Australian Dictionary of Biography

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William Thomas Appleton (1859–1930)

by G. R. Henning

This article was published:

William Thomas Appleton (1859-1930), businessman, was born on 2 May 1859 at Leeds, Yorkshire, England, son of Thomas Appleton, bookbinder, and his wife Mary, née Burnley. His mother's brother William had established a profitable import-export agency in the Port Phillip District; the Appleton family visited him in Melbourne in late 1859 just before his death, but soon went back to England. William Thomas was educated at Wharfdale College, Yorkshire, before returning to Victoria with his parents in 1869 to settle in Geelong. He completed his education at Melbourne Church of England Grammar School in 1872-73. As a youth he was a keen horseman and interested in many sports.

In the late 1870s Appleton joined his brother (Colonel) George Burnley (1850-1945) in his Geelong woolbroking and stock and station agency. On 27 April 1882 he married Elizabeth Jane, daughter of John Traill, a founder and then chairman of Huddart, Parker & Co. Pty Ltd whose Geelong office Appleton joined about 1884. Manager there early in 1887 and later of the Melbourne office, he was appointed to the board in 1894 and became managing director in 1898. In 1910-30 he was also chairman of the company, which in the 1890s had consolidated its position in the Australian coastal trade, extended its operations to New Zealand and secured a majority interest in the Hebburn and Metropolitan collieries at Maitland and on the South Coast, New South Wales.

Appleton was an able and energetic organizer in the field of industrial relations. His thorough understanding of shipping management and his mastery of detailed administration assisted him as architect and advocate of the Australasian Steamship Owners' Federation, which grew into a very powerful organization; he was its founding chairman in 1899-1903, and in 1908, 1911-16, 1920-21 and 1925-30. First appointed as a shipowner representative on the Melbourne Harbor Trust in November 1906, Appleton was chairman from April 1911 until the trust was reconstituted in February 1913, and was thereafter a senior commissioner. Throughout, he was a staunch advocate of harbour improvements and strongly supported the trust's long-term plan for new dock construction. Appleton Dock on the north side of the River Yarra was named after him.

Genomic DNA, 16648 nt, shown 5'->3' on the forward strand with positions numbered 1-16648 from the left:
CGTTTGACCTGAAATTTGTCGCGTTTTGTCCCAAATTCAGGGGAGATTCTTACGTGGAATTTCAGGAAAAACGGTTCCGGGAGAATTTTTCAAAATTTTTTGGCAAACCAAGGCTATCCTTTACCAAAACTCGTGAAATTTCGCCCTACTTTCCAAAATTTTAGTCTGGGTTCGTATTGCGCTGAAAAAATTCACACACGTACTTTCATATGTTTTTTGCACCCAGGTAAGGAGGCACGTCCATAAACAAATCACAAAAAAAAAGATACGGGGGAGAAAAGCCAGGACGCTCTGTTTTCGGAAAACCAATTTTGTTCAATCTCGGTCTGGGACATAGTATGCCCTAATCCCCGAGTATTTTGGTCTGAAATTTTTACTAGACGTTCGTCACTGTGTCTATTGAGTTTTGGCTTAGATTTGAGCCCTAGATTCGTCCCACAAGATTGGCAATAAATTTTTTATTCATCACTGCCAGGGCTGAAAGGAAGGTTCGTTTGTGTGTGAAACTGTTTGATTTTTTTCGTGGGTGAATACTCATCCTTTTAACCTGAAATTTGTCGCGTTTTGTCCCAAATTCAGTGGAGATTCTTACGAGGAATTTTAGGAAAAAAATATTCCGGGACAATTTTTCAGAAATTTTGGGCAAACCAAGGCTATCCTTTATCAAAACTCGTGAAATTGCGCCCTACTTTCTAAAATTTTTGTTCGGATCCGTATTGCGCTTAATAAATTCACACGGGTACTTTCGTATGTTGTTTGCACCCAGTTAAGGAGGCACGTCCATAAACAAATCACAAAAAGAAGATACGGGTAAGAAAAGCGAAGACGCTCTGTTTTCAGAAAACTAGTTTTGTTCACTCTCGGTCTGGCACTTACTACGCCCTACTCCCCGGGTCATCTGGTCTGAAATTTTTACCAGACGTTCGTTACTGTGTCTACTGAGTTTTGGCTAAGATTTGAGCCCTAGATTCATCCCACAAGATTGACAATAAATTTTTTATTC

For twenty-five years Appleton was an active council-member of the Melbourne Chamber of Commerce, of which he was president in 1914-16. He was also president of the Associated Chambers of Commerce of Australia in 1915-16 and had been president of the Geelong branch and a representative at congresses in London. He was chairman of several shipping and colliery companies, a director of Amalgamated Wireless Australasia Ltd, and had been a trustee of the Geelong Savings Bank and a founding director of the Western and Wimmera Districts of Victoria Freezing Co. Ltd. In 1910 he intended to stand at the Kooyong Federal by-election but at the last moment withdrew in favour of the Liberal Party's nominee, Sir Robert Best. During World War I Appleton held a number of temporary official posts. He also attended the inaugural National Laboratory Conference in early 1916 and took part in later negotiations which eventually led to the formation of the Council for Scientific and Industrial Research.

Appleton died of cancer on 16 February 1930 at his home in Malvern, and was cremated with Presbyterian rites. He was survived by his wife, two daughters and three of his five sons of whom the eldest had been killed at Pozières in 1916. His estate was valued for probate at £131,323. One of the most influential men in the Australasian shipping world, Appleton was respected by both shipowners and maritime unions for his strength of leadership and fairness of judgment.

Select Bibliography

  • Huddart Parker Ltd, Huddart Parker Limited 1876-1926 (Syd, 1926)
  • B. Hoare, Jubilee History of the Melbourne Harbor Trust (Melb, 1927)
  • Melbourne Harbor Trust, Port of Melbourne Official Handbook (Melb, 1933)
  • G. Currie and J. Graham, The Origins of CSIRO (Melb, 1966)
  • Southern Sphere, Mar 1911
  • Punch (Melbourne), 1 Feb 1912
  • Age (Melbourne), 17 Feb 1930
  • Huddart, Parker & Co. Ltd records (University of Melbourne Archives)
  • family papers (privately held).

Citation details

G. R. Henning, 'Appleton, William Thomas (1859–1930)', Australian Dictionary of Biography, National Centre of Biography, Australian National University,, published first in hardcopy 1979, accessed online 28 May 2024.

This article was published in hardcopy in Australian Dictionary of Biography, Volume 7, (Melbourne University Press), 1979

View the front pages for Volume 7

© Copyright Australian Dictionary of Biography, 2006-2024

Life Summary [details]


2 May, 1859
Leeds, Yorkshire, England


16 February, 1930 (aged 70)
Malvern, Melbourne, Victoria, Australia

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